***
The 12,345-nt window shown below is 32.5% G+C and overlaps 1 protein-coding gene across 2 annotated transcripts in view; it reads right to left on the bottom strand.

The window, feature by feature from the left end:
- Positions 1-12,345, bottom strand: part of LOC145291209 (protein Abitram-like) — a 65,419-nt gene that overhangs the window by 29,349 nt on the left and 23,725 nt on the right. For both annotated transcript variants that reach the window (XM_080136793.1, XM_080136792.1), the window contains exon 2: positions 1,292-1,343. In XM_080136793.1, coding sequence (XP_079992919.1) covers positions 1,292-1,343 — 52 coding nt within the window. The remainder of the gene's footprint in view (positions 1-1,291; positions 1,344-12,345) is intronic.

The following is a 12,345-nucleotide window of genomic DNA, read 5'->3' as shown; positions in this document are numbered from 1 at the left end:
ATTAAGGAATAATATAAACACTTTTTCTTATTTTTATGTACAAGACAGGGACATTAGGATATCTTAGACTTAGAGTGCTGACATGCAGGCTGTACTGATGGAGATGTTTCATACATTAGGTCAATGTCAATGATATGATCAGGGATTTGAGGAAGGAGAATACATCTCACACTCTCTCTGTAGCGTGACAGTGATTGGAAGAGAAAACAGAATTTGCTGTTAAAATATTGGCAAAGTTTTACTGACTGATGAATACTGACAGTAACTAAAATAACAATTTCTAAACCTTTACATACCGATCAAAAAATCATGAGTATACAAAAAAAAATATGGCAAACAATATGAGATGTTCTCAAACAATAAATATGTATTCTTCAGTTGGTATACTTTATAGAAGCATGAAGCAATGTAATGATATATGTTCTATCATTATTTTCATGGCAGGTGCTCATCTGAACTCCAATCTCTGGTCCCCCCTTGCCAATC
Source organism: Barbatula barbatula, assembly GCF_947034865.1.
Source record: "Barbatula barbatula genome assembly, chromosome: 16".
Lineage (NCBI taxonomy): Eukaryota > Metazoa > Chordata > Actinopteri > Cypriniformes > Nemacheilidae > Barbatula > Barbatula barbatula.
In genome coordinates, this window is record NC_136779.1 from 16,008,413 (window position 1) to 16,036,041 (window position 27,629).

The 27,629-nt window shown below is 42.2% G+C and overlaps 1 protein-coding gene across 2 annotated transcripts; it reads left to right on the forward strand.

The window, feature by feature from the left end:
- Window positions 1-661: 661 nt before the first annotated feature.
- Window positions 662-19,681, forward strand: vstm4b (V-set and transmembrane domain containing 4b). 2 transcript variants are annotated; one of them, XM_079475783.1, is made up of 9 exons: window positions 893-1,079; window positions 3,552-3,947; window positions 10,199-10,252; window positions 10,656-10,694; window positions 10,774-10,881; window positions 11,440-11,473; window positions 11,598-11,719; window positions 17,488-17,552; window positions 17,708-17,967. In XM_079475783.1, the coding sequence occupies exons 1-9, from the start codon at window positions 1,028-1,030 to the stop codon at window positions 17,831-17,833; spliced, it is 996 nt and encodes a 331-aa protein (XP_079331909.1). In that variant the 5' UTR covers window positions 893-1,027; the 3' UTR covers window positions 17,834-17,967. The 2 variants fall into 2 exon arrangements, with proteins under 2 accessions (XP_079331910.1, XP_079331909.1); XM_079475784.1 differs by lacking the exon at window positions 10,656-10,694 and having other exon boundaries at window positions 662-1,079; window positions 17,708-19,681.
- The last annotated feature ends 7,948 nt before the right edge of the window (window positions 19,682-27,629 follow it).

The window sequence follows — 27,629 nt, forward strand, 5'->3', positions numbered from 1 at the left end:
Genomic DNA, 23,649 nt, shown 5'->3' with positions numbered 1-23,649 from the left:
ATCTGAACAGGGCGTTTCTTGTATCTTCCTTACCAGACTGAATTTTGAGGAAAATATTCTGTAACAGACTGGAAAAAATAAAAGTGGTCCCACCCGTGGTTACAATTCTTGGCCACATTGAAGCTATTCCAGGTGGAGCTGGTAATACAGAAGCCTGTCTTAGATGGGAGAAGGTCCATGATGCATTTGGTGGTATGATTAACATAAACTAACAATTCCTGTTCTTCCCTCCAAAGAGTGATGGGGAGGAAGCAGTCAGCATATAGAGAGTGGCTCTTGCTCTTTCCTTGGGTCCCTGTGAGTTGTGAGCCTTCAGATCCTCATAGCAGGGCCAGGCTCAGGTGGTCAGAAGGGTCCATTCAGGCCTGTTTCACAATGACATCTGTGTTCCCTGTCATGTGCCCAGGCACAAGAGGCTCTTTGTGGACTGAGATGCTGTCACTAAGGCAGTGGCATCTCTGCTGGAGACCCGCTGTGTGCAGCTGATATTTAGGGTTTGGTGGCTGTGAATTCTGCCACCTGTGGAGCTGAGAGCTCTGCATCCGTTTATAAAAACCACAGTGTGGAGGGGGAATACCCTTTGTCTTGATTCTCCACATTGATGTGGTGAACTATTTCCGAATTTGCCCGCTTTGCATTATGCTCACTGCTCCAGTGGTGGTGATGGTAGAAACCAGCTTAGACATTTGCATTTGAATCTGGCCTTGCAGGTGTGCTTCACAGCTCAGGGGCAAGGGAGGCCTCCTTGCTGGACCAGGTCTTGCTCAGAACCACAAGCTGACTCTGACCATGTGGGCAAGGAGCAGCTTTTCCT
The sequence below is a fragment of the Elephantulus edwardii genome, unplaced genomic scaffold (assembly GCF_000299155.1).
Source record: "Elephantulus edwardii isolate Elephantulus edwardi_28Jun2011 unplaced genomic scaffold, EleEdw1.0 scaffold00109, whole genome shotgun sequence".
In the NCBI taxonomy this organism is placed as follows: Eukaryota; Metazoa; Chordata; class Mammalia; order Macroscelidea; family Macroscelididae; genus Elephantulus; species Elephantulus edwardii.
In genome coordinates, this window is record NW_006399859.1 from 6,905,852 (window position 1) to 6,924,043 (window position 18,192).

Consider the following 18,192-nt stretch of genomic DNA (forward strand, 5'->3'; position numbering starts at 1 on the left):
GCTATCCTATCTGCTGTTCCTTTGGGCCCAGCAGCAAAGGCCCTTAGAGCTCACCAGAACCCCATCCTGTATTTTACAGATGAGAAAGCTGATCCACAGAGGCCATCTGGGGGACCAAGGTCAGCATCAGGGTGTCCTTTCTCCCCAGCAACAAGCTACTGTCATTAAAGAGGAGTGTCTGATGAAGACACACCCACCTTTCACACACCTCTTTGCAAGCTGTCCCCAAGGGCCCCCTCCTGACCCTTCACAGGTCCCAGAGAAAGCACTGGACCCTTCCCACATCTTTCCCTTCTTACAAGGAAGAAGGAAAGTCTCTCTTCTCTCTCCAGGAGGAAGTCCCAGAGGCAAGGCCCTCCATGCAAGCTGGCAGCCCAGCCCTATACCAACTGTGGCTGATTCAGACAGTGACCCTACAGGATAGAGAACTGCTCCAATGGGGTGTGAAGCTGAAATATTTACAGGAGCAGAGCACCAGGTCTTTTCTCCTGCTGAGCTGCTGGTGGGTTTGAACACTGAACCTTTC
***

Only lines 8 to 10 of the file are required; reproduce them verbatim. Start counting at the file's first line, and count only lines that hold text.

Lineage (NCBI taxonomy): Eukaryota > Metazoa > Chordata > Actinopteri > Cypriniformes > Nemacheilidae > Barbatula > Barbatula barbatula.
In genome coordinates, this window is record NC_136779.1 from 16,008,413 (window position 1) to 16,036,041 (window position 27,629).

The 27,629-nt window shown below is 42.2% G+C and overlaps 1 protein-coding gene across 2 annotated transcripts; it reads left to right on the forward strand.